Judge censured by state supreme court

The judge faced an ethics complaint filed due to five controversial comments on five separate hearings.

The Alaska Supreme Court has issued a public censure against a judge who they said harmed witnesses, victims and the court system’s image of integrity.
 
According to the Alaska Dispatch News, Nome Superior Court Judge Timothy Dooley was given the censure or a public statement of wrongdoing after the Supreme Court concluded hearing an ethics complaint over five controversial comments the judge made in five separate occasions.
 
The Alaska Commission on Judicial Conduct made the recommendation in December which Dooley appears to have accepted after initially denying any wrongdoing. He has since apologised.
 
In a report in December, the Alaska Dispatch News detailed the judge’s comments.
 
On 29 May 2013, Dooley asked a defendant during sentencing, “Has anything good ever come out of drinking, except for sex with a pretty girl?”
 
On 29 October 2013, the judge said during sentencing, “What you've done with this young girl, it's a strange thing, routinely done in Afghanistan, where they marry 6-year-old girls. In our society, and in the society of the local tribal communities, supposed to be totally forbidden.”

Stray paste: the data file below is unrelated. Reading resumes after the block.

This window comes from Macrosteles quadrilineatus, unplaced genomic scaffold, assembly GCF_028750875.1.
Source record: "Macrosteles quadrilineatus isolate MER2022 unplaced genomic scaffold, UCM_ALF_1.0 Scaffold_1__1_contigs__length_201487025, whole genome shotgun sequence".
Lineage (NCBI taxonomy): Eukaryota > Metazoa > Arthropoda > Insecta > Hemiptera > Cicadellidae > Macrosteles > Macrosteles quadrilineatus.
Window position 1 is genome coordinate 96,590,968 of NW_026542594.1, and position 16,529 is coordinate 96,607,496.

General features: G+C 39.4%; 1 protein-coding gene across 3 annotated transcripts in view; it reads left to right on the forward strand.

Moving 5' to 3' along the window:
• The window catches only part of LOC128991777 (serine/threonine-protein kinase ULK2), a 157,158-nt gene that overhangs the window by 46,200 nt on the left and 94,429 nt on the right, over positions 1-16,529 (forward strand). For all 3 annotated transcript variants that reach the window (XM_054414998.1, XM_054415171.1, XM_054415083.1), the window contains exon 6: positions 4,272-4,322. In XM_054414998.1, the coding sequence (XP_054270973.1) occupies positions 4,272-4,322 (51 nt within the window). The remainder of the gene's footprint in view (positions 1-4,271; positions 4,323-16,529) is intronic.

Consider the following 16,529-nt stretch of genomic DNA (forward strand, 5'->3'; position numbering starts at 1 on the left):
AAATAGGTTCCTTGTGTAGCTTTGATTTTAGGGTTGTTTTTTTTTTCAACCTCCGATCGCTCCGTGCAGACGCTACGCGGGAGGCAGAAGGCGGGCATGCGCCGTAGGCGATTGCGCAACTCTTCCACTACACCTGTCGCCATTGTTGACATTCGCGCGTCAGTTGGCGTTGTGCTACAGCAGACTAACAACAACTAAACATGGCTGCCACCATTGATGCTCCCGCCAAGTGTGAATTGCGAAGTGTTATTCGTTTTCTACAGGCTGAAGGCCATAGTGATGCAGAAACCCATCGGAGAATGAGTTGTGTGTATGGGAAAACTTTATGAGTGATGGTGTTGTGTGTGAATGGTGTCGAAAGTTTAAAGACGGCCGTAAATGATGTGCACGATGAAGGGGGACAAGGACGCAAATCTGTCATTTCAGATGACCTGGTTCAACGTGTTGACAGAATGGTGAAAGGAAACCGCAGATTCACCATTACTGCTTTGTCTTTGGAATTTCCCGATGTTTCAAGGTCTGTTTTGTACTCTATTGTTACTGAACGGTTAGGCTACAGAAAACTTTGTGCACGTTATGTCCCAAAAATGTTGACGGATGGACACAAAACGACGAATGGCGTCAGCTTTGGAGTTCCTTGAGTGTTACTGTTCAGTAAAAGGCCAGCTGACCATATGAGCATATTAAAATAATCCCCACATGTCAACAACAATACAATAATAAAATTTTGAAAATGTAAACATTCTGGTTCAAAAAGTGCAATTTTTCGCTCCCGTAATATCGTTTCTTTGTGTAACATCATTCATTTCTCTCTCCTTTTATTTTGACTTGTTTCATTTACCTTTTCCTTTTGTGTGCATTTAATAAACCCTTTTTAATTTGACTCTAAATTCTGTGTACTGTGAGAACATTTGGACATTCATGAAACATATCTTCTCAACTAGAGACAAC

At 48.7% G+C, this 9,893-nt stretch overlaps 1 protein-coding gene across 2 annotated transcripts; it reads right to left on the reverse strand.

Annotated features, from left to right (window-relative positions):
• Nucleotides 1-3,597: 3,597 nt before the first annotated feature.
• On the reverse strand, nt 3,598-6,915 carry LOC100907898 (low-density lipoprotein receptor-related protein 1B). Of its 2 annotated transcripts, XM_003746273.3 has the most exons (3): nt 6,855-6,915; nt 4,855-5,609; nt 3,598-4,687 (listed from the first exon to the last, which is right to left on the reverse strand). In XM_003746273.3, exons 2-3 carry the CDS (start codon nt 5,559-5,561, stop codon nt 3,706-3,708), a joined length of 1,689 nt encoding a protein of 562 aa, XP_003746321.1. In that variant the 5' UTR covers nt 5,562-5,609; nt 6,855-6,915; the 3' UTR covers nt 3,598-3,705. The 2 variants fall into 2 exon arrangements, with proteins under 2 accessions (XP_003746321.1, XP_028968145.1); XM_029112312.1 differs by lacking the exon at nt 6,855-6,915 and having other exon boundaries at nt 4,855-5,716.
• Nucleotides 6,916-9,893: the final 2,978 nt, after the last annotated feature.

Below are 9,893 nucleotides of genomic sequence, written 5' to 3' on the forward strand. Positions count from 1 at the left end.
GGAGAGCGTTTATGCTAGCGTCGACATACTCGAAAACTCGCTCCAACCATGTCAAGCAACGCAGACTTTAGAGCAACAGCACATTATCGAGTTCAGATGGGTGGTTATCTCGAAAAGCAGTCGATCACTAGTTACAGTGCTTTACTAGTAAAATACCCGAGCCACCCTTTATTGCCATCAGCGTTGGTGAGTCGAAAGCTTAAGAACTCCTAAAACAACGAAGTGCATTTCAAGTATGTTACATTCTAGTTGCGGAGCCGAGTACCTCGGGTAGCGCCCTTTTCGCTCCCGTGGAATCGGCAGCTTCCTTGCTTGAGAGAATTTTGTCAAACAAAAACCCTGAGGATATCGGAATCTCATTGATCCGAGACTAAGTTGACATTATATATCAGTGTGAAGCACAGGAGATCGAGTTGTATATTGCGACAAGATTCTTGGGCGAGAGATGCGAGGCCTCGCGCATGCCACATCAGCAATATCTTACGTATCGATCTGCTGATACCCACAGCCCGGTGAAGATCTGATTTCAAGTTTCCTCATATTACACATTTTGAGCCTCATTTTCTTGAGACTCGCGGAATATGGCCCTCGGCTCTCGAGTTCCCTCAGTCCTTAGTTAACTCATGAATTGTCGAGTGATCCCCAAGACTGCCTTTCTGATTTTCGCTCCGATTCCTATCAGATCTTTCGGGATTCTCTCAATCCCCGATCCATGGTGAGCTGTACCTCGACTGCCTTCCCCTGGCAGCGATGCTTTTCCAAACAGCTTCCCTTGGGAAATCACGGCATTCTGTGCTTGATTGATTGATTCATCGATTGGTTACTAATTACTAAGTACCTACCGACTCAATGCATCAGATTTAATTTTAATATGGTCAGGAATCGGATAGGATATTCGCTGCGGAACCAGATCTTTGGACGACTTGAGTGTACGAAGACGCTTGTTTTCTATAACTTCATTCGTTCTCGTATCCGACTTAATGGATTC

On 5 November 2013, in a sexual abuse trial in which a 14-year-old girl was the victim, Dooley said, “This was not someone who was, and I hate to use the phrase, 'asking for it.' There are girls out there that seem to be temptresses. And this does not seem to be anything like that.”
 
On 12 August 2014, the judge said in a civil trial, “I'm gonna enforce these oaths and they're enforceable with a 2-year sentence for perjury. And I'd be the sentencing judge. I also have a medieval Christianity that says if you violate an oath, you're going to Hell. You all may not share that, but I'm planning to populate Hell.”
 
On 20 August 2014, Dooley said off the record to a jury about a soft-spoken witness, “I'm sorry, folks, but I can't slap her around to make her talk louder.”
 
The judge, who retires February 2017, said in December that he has “quit going off script” and will “screen what I say far more.”
 

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